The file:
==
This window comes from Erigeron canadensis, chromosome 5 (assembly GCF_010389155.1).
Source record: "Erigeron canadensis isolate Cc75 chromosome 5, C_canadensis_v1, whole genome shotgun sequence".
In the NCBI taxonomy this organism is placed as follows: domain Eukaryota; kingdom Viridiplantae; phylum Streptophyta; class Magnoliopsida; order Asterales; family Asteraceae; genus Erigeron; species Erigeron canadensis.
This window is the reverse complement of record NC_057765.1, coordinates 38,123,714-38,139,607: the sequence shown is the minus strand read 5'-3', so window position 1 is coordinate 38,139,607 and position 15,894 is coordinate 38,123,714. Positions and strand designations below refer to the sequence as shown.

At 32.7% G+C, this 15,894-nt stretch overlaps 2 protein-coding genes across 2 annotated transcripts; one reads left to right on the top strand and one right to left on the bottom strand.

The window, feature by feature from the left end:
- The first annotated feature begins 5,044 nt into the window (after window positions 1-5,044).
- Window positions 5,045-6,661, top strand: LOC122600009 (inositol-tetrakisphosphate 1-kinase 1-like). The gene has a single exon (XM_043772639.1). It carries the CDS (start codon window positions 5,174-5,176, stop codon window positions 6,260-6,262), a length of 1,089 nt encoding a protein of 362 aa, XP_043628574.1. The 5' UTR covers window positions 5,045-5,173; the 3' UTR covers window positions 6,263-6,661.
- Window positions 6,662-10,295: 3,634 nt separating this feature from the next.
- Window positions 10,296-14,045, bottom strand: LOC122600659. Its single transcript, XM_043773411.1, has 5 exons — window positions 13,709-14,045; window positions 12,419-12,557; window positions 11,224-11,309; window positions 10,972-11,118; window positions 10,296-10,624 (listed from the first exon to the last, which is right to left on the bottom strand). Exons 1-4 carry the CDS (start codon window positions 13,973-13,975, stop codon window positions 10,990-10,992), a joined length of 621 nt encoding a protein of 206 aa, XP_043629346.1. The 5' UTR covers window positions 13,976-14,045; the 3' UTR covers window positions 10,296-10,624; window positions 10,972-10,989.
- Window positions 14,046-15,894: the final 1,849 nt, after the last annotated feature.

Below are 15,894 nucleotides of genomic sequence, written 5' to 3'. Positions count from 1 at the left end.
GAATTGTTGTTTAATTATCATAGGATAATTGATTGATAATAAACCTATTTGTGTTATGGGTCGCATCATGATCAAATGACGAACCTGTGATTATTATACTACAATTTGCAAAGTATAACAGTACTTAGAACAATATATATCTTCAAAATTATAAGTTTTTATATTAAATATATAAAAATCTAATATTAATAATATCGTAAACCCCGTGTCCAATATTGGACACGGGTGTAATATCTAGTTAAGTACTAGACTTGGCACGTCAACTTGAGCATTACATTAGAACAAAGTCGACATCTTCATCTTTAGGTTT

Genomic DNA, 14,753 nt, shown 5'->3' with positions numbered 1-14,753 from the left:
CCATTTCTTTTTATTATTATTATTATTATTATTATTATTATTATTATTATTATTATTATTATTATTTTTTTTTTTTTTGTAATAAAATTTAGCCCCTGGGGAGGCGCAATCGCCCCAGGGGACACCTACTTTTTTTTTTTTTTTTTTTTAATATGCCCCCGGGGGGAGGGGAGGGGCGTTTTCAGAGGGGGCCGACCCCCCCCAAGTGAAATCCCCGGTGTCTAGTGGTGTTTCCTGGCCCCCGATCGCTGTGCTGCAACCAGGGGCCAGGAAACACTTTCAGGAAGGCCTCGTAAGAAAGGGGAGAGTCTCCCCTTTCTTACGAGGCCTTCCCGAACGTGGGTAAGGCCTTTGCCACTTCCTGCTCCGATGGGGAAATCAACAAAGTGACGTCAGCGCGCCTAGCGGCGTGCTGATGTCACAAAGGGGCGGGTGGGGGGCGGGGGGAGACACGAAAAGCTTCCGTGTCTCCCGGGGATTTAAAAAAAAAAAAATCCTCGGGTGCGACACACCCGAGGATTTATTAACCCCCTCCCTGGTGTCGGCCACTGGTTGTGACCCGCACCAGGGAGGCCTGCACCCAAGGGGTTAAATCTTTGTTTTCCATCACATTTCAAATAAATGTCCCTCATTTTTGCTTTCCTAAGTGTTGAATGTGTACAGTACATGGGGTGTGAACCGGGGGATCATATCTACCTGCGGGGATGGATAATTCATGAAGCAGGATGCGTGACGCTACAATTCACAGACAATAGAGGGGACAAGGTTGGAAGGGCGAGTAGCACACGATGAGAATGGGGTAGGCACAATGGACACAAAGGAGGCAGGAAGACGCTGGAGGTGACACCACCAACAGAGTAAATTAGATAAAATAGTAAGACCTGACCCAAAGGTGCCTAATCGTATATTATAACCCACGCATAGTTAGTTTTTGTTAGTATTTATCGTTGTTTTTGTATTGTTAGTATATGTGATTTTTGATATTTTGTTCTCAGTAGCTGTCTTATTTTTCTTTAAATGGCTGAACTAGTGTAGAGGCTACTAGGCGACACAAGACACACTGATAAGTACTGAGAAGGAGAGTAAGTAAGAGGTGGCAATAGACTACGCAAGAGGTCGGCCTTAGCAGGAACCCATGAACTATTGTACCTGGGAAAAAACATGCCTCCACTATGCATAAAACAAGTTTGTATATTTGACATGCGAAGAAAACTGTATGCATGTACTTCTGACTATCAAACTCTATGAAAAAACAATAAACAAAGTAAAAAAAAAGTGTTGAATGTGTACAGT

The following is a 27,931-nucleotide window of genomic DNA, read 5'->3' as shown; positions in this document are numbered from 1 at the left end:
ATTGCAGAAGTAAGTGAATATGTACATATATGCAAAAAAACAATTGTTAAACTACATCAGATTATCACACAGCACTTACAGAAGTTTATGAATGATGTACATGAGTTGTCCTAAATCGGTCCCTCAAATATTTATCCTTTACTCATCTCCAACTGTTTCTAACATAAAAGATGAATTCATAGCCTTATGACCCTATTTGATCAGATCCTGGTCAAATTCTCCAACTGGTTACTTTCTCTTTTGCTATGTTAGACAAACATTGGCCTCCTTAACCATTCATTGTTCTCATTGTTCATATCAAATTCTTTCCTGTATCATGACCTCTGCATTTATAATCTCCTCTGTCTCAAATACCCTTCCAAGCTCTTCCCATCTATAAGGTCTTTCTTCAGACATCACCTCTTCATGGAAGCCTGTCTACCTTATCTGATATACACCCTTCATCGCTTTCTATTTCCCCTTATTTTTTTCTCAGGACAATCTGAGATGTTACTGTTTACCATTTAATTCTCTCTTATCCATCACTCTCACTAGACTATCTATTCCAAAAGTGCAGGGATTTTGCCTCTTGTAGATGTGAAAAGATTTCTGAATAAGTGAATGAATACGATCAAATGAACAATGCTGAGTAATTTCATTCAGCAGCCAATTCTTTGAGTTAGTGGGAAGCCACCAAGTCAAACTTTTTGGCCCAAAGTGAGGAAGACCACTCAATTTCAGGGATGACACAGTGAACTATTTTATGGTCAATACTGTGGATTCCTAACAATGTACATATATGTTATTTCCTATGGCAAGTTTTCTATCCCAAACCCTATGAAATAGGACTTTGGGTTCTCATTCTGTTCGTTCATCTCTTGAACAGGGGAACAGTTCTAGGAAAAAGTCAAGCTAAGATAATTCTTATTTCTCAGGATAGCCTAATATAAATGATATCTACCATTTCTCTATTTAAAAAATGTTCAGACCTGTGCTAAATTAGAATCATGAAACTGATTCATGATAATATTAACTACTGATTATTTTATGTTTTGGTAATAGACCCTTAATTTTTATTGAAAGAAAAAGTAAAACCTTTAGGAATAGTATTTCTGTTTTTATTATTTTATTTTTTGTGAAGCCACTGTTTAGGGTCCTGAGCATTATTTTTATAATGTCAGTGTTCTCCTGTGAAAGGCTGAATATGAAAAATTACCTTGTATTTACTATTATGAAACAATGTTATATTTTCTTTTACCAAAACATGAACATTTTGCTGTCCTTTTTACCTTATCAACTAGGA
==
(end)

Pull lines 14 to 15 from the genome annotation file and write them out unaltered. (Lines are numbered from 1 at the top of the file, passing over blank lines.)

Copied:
Genomic DNA, 14,753 nt, shown 5'->3' with positions numbered 1-14,753 from the left:
CCATTTCTTTTTATTATTATTATTATTATTATTATTATTATTATTATTATTATTATTATTATTATTTTTTTTTTTTTTGTAATAAAATTTAGCCCCTGGGGAGGCGCAATCGCCCCAGGGGACACCTACTTTTTTTTTTTTTTTTTTTTAATATGCCCCCGGGGGGAGGGGAGGGGCGTTTTCAGAGGGGGCCGACCCCCCCCAAGTGAAATCCCCGGTGTCTAGTGGTGTTTCCTGGCCCCCGATCGCTGTGCTGCAACCAGGGGCCAGGAAACACTTTCAGGAAGGCCTCGTAAGAAAGGGGAGAGTCTCCCCTTTCTTACGAGGCCTTCCCGAACGTGGGTAAGGCCTTTGCCACTTCCTGCTCCGATGGGGAAATCAACAAAGTGACGTCAGCGCGCCTAGCGGCGTGCTGATGTCACAAAGGGGCGGGTGGGGGGCGGGGGGAGACACGAAAAGCTTCCGTGTCTCCCGGGGATTTAAAAAAAAAAAAATCCTCGGGTGCGACACACCCGAGGATTTATTAACCCCCTCCCTGGTGTCGGCCACTGGTTGTGACCCGCACCAGGGAGGCCTGCACCCAAGGGGTTAAATCTTTGTTTTCCATCACATTTCAAATAAATGTCCCTCATTTTTGCTTTCCTAAGTGTTGAATGTGTACAGTACATGGGGTGTGAACCGGGGGATCATATCTACCTGCGGGGATGGATAATTCATGAAGCAGGATGCGTGACGCTACAATTCACAGACAATAGAGGGGACAAGGTTGGAAGGGCGAGTAGCACACGATGAGAATGGGGTAGGCACAATGGACACAAAGGAGGCAGGAAGACGCTGGAGGTGACACCACCAACAGAGTAAATTAGATAAAATAGTAAGACCTGACCCAAAGGTGCCTAATCGTATATTATAACCCACGCATAGTTAGTTTTTGTTAGTATTTATCGTTGTTTTTGTATTGTTAGTATATGTGATTTTTGATATTTTGTTCTCAGTAGCTGTCTTATTTTTCTTTAAATGGCTGAACTAGTGTAGAGGCTACTAGGCGACACAAGACACACTGATAAGTACTGAGAAGGAGAGTAAGTAAGAGGTGGCAATAGACTACGCAAGAGGTCGGCCTTAGCAGGAACCCATGAACTATTGTACCTGGGAAAAAACATGCCTCCACTATGCATAAAACAAGTTTGTATATTTGACATGCGAAGAAAACTGTATGCATGTACTTCTGACTATCAAACTCTATGAAAAAACAATAAACAAAGTAAAAAAAAAGTGTTGAATGTGTACAGT